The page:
Gilchrist, Jayasuria, Murali and Hogg say goodbye to MCG

On November 15 1838, three years after the fist white settlers arrived at the MCG, five cricket lovers founded the Melbourne Cricket Club. Messrs Powlett, Russell, Smith and the two Mundy brothers each clubbed together their one guinea subs and bought two bats, some stumps and a few red leather cricket balls. The club, whose logo is much the same as the other MCC only in blue and red, has a fascinatingly rich history. Early 19th Century cricket bats, countless scorecards and a fine collection of Ashes series urns are proudly displayed in an excellent museum within the MCG stadium.

It’s not a bad little ground either. The venue of the first ever Ashes Test seats 100,000 people and has an interior not unlike a Wall Street AAA grade office. It is a very impressive stadium, where statues of fellows like Don Bradman remind you that they have been playing cricket here for a little while. It was Bradman’s favourite ground and he scored his first century here in 1929. He went on to make seven Test centuries here between World War I and II, highlighted by his 270 against England in January 1937. That match was attended by 350,534 spectators, a world cricket record which stood until the 1990’s.

Today was Adam Gilchrist’s last ever game at the MCG, a ground which has tested him more than most throughout his fine career. A poor crowd turned up at the dead rubber of a match to say goodbye to the player who changed the role of the wicketkeeper-batsman in international cricket. Gilchrist played as confidently as ever as he bade farewell to the Victoria faithful with a fluent 83 runs from only 50 balls. He was named man of the match for the fine innings.

A guard of honour was formed for Sanath Jayasuria, the magnificently attacking opening batsman whose aggressive style of getting after the opening bowlers not only won Sri Lanka the 1996 World Cup, but also revolutionised limited overs cricket. Today’s match was his last ever on the continent. The fact that his reflexes have slowed showed as the old master was again sluggish about moving his feet and he was caught by Michael Hussey off the bowling of Nathan Bracken for 23 runs.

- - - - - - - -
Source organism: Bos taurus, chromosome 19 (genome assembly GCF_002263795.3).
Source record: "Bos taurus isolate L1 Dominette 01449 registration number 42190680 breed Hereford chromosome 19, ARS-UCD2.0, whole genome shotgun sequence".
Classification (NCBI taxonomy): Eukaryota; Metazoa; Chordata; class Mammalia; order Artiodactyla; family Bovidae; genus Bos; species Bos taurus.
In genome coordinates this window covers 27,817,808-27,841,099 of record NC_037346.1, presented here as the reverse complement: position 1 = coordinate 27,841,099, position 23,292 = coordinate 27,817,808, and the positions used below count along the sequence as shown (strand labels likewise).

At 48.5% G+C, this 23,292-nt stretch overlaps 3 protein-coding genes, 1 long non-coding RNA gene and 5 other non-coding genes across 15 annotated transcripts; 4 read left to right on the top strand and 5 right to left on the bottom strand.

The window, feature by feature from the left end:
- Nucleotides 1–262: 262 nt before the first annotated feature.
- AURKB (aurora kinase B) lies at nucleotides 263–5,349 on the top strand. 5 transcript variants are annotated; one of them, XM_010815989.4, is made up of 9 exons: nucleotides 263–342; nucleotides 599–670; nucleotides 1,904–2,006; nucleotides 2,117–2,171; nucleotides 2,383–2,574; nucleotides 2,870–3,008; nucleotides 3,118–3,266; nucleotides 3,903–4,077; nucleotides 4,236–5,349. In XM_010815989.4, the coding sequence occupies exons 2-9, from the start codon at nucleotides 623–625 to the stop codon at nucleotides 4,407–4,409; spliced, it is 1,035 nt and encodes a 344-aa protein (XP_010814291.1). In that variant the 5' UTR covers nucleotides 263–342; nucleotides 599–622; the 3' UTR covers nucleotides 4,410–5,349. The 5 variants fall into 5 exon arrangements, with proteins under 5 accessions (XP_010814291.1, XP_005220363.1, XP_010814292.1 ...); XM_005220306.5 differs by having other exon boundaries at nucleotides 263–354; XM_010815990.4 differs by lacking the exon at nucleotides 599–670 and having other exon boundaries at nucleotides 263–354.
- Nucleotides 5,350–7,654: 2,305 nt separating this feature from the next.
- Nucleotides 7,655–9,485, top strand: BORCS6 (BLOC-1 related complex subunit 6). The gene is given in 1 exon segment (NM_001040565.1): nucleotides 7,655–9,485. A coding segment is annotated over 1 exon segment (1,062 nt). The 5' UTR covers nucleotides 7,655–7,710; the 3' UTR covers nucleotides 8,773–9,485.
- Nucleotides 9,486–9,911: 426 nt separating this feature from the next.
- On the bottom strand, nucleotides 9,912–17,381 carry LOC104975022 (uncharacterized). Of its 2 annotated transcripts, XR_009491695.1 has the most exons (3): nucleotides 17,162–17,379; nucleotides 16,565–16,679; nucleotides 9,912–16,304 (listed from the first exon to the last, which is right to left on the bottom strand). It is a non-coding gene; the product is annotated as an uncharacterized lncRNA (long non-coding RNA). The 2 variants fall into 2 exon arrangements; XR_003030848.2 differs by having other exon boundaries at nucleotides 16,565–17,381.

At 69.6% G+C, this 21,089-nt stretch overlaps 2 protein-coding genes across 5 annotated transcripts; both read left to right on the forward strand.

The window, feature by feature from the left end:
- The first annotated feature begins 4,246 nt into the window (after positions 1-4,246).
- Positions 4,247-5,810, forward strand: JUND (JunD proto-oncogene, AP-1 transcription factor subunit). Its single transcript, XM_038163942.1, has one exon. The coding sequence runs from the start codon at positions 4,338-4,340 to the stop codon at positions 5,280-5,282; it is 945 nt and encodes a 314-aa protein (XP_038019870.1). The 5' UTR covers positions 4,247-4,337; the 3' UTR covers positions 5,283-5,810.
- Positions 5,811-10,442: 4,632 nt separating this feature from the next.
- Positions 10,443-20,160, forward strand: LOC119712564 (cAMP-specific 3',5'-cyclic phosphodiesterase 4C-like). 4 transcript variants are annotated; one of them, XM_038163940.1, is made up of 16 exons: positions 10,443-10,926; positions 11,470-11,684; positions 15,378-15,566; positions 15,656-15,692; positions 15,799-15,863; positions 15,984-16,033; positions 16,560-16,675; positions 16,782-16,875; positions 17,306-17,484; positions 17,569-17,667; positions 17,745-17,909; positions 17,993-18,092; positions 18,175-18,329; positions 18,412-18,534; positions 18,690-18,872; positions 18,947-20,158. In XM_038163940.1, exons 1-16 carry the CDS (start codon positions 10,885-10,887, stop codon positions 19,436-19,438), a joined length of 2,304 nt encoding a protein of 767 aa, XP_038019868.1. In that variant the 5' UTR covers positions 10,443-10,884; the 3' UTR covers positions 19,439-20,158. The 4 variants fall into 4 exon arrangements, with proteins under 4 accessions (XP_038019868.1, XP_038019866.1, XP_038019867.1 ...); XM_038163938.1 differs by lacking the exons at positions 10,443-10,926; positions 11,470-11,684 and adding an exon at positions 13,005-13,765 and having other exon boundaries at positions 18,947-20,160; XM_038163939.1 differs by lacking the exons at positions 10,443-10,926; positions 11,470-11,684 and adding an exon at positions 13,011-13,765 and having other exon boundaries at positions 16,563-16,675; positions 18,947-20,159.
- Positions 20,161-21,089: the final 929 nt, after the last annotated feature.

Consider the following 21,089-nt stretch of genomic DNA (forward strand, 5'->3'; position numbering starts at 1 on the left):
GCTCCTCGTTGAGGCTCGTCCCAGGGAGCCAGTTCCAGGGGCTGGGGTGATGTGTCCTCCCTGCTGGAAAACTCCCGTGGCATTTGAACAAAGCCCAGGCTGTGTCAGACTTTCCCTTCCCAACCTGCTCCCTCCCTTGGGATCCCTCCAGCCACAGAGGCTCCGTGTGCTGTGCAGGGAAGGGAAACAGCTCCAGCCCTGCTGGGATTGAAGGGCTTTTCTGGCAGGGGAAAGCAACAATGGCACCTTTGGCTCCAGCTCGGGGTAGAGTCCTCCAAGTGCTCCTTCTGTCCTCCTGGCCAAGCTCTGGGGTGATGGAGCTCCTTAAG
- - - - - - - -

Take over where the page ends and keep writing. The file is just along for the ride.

Muttiah Muralitharan was no-balled on Boxing Day in 1995 at the MCG. He also looks to have played his last game here today. He was an instrumental part of his team’s success, taking two wickets at around four runs to the over.

Cricket can be a harsh game and Australia’s strained season has resulted in two victims, Shaun Tait and Brad Hogg. The former retired recently citing physical and mental exhaustion and the latter, who will retire at the end of this series, claims that the imminent birth of his child this year was behind his decision. Hogg’s solid 1 for 33 in ten overs was backed up with a useful 21 runs, which came in vain as Australia were bowled out chasing 222 for victory.

India will therefore feel they have the momentum going into the first final at the SCG on Sunday afternoon. It promises to be a fantastic finish to what has so far been a drawn out and uneventful series.

This article appeared on Cricket365 during the 2008 Commonwealth Bank Series between Australia, India and Sri Lanka.

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